VMH chooses to close Monona Clinic due to low patient volume, experiences overall positive trends for the month of November

by Brianne Eilers

The month of November ended on a fairly positive note for Veterans Memorial Hospital (VMH) in Waukon. VMH Administrator Mike Myers noted that the hospital will show a $52 loss for the month of November. He also noted that the revenue areas for the hospital have been changing.

“Seventy percent of our revenue is not outpatient,” Myers said. “I think when I came here twenty years ago, outpatient was forty percent at the most, maybe mid-thirties.”

Inpatient revenue was down 15% percent, while outpatient was up seven percent. Gross patient revenue was up 1.1% and total expenses were down 2.6%. Myers also noted that all outpatient areas, other than Emergency Room (ER) visits, were up, and MRIs were down slightly. Deliveries are down. Myers noted that budgeting for the upcoming year will be a challenge due to the fact that there are changes in the physicians and providers.

The hospital’s Monona Clinic has been closed. Myers noted that the main reason that they chose to close the clinic was because it just couldn’t get the patient volume needed to fund operations.

“You need to see 15 or 16 people a day and we never hit that average,” Myers explained. He noted that while sometimes the clinic was very busy, they just never saw that consistently.

“It’s a difficult thing,” Myers said. “I appreciate the efforts of all the employees. They worked hard to make people feel welcome and cared for, but at the end of the day, there just wasn’t enough volume to support it.”

The hospital is also beginning its budgeting process and will be taking into account the fact that some physicians are going to be gone and there will be changes in obstetrics (OB) providers. “We’re going to take a really long look at what our budget will look like when we put it together,” Myers said.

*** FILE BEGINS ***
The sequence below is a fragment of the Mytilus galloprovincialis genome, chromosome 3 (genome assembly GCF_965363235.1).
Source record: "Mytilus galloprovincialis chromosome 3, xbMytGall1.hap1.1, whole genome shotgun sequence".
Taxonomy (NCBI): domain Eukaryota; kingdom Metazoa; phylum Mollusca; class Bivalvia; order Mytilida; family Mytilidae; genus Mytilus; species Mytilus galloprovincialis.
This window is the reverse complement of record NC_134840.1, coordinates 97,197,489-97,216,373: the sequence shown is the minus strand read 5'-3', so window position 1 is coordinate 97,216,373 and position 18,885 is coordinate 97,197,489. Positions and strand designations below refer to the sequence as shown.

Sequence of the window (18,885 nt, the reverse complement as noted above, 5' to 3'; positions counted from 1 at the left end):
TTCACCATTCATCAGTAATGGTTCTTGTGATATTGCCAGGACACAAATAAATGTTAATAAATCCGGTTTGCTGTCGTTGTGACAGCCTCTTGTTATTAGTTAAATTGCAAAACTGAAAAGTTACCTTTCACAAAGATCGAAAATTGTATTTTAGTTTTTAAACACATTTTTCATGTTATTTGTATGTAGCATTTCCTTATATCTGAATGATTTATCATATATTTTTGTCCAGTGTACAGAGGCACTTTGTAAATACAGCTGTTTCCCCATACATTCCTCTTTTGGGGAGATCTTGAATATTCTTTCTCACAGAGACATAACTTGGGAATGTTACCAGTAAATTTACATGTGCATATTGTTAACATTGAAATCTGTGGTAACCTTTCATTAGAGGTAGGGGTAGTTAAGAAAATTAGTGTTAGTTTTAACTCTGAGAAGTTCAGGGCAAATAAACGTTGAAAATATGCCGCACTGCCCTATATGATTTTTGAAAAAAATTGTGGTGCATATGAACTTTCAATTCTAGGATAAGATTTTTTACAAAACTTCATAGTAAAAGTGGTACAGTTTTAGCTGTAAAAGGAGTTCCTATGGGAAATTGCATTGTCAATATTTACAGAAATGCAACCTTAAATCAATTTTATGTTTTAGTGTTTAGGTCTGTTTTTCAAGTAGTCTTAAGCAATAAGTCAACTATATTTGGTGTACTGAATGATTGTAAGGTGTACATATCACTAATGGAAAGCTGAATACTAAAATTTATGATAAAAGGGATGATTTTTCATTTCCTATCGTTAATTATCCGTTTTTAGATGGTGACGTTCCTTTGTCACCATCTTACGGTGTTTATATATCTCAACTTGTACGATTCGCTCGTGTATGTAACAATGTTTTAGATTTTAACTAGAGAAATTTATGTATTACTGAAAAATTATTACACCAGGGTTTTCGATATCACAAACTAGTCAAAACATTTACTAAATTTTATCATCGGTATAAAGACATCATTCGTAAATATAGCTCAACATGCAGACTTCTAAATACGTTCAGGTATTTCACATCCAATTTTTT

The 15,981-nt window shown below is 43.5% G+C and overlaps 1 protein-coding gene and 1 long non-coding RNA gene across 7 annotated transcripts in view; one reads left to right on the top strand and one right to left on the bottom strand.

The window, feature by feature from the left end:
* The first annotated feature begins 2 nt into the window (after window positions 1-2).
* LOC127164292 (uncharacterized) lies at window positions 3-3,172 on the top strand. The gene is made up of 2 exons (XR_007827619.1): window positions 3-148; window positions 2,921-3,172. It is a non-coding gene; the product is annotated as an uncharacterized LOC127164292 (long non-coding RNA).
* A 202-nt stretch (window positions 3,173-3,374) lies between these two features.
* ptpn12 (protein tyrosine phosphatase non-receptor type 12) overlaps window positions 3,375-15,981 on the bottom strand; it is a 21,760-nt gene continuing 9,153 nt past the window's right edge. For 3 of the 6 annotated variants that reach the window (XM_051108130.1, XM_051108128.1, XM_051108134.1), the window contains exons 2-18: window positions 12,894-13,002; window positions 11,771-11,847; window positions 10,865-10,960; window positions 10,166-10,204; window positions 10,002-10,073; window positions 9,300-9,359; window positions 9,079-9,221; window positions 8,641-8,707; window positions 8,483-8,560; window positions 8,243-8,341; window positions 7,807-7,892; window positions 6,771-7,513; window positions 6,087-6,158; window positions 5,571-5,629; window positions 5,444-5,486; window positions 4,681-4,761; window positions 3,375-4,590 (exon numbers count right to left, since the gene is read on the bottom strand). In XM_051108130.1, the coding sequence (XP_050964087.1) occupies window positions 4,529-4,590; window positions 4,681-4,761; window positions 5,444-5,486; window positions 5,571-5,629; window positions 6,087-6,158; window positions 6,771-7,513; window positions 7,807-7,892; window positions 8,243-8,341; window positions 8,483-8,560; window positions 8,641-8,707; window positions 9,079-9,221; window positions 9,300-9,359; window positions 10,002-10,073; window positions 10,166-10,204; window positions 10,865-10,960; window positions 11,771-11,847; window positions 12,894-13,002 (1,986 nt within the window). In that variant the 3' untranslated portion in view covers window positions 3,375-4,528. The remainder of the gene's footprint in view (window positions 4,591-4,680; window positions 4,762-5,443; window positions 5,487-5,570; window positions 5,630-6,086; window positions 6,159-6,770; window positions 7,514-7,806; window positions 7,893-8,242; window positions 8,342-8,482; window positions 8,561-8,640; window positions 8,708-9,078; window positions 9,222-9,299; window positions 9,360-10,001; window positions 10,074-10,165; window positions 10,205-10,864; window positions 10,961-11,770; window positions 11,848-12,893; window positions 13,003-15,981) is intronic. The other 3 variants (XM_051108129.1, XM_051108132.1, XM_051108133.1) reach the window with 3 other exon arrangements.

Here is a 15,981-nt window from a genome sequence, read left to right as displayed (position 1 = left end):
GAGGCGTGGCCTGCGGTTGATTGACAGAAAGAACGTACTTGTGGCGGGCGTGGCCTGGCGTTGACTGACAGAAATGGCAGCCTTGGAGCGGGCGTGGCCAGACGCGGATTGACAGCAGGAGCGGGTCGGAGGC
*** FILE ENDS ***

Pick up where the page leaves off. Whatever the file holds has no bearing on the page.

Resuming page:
In January, Myers anticipates VMH will begin the 340B program for medication. The hospital is also going to be working on its charge master project, which it will be making public in 2019. The hospital staff is also working towards transitioning to bar coding for patients, as is used in hospitals in La Crosse, WI and Rochester, MN.

On the Federal level, Myers noted that Medicare is continuing to look at Critical Access Hospitals and swing bed differently than other hospitals. Myers also noted that VMH will be signing a contract with Centene, the company that replaced AmeriHealth.

The lab at the hospital has been through its CLIA Inspection and had no deficiencies. Myers noted that this was the lab’s first inspection with a Gundersen pathologist being the oversight physician. Myers also noted that the VMH lab hasn’t had any deficiencies for quite some time. “The inspector said it’s pretty rare that she has labs that go as long as we have without a deficiency,” Myers said. “So that’s a tribute to the lab personnel.”

VMH also continues to work on its mental health room project. They need to get some quotes for the monitoring system.

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